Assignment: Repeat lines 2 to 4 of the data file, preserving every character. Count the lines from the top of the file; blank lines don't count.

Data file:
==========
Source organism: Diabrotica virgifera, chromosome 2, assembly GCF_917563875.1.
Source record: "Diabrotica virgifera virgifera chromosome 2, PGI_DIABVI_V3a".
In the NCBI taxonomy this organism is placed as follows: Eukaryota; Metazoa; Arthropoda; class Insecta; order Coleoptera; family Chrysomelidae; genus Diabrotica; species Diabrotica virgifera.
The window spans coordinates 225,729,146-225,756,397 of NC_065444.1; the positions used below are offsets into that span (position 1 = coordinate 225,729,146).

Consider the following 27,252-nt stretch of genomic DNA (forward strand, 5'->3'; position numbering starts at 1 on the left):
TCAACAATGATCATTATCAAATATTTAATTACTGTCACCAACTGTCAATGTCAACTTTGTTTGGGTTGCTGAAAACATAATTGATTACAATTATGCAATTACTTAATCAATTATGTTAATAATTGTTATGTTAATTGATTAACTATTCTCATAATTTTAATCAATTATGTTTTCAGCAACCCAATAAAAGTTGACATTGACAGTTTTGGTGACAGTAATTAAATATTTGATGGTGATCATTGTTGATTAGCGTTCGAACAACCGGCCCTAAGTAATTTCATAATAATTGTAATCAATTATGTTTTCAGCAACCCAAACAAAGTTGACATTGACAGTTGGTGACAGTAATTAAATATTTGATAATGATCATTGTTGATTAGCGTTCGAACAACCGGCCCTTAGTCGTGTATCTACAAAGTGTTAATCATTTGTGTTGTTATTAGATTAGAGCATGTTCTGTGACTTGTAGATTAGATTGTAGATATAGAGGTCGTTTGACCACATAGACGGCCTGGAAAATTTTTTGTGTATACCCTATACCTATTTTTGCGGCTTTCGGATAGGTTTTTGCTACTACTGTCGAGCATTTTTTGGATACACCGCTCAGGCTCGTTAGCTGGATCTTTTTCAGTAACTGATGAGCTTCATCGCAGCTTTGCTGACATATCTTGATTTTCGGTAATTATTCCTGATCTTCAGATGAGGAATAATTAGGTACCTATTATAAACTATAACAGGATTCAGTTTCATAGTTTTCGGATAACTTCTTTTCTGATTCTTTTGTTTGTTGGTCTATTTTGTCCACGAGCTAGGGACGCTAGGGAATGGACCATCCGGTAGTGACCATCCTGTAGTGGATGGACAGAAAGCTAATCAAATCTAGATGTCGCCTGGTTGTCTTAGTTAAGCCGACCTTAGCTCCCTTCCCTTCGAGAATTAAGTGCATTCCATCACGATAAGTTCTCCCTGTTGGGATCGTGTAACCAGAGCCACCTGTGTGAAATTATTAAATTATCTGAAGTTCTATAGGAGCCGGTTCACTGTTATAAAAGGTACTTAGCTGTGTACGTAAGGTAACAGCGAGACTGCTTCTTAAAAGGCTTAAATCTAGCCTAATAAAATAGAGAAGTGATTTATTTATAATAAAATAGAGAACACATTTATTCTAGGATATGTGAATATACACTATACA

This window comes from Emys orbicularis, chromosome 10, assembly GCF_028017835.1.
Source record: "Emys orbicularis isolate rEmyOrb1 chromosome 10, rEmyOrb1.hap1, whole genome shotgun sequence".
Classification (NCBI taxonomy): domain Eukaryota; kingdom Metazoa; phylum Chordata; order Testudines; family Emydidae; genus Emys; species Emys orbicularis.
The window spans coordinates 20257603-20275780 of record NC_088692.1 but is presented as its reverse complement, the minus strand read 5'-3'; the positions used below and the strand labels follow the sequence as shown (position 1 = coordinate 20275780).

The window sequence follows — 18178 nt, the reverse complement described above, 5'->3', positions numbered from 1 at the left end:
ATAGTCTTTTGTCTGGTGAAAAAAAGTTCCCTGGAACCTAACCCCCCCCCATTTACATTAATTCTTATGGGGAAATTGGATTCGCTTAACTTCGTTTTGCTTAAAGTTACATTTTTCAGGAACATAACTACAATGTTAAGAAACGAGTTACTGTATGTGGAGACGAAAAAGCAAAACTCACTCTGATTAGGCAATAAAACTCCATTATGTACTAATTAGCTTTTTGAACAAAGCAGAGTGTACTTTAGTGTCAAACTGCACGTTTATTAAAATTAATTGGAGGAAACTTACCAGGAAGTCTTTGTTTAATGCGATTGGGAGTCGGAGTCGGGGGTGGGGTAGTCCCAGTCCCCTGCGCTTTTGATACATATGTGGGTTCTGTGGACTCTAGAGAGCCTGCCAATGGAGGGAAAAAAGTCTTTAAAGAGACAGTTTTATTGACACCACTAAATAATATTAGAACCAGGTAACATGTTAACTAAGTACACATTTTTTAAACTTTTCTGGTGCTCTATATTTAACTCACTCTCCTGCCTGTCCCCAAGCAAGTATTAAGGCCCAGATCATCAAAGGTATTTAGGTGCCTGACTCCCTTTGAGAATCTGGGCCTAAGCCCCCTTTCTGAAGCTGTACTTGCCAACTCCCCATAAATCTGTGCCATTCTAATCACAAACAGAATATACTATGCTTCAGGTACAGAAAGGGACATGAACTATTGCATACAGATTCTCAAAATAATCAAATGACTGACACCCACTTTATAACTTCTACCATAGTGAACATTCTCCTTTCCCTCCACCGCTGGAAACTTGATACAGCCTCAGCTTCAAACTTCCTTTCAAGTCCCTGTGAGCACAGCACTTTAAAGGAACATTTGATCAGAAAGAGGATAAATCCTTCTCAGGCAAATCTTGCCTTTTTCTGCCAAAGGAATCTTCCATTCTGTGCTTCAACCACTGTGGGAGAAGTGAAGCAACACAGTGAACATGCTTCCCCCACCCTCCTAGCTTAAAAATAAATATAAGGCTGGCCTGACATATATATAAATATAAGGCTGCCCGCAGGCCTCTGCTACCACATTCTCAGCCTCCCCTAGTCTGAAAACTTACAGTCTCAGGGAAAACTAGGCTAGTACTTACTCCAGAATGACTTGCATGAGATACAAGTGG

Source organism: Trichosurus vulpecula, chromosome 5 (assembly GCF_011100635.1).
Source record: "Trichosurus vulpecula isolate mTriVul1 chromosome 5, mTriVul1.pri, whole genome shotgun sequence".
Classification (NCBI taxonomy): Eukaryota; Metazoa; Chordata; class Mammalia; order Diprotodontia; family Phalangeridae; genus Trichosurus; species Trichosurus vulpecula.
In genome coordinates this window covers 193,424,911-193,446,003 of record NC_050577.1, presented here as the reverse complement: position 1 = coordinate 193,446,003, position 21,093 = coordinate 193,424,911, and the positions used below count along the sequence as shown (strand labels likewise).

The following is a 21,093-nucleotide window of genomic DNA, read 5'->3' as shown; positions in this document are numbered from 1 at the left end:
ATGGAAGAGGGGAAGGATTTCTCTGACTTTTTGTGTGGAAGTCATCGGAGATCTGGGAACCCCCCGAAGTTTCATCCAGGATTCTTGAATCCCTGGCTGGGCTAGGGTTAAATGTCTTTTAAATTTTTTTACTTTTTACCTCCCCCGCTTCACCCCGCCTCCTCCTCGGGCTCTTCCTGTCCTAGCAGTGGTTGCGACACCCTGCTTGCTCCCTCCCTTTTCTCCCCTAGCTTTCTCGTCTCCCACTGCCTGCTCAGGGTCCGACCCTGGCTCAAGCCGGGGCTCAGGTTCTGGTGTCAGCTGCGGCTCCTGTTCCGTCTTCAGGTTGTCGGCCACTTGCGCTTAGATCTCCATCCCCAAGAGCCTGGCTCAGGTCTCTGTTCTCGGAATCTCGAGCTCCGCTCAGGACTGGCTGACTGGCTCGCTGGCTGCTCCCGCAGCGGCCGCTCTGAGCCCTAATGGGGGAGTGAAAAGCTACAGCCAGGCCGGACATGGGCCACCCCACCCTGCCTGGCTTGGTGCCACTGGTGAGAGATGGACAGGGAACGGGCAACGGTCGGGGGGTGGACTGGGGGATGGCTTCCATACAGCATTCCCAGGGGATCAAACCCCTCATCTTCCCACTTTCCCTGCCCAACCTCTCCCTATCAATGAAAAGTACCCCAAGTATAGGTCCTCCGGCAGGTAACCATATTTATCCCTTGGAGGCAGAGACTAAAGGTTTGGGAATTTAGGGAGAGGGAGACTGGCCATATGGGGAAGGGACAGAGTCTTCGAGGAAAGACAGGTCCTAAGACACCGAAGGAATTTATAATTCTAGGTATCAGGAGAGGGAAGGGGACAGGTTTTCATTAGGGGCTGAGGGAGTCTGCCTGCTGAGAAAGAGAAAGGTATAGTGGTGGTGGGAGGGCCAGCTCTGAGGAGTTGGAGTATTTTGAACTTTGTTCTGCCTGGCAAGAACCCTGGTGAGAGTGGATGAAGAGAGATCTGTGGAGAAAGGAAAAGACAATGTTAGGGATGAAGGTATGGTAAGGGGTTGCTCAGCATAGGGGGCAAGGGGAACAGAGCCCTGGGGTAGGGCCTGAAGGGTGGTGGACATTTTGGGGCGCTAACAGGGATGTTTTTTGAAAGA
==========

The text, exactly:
Source record: "Diabrotica virgifera virgifera chromosome 2, PGI_DIABVI_V3a".
In the NCBI taxonomy this organism is placed as follows: Eukaryota; Metazoa; Arthropoda; class Insecta; order Coleoptera; family Chrysomelidae; genus Diabrotica; species Diabrotica virgifera.
The window spans coordinates 225,729,146-225,756,397 of NC_065444.1; the positions used below are offsets into that span (position 1 = coordinate 225,729,146).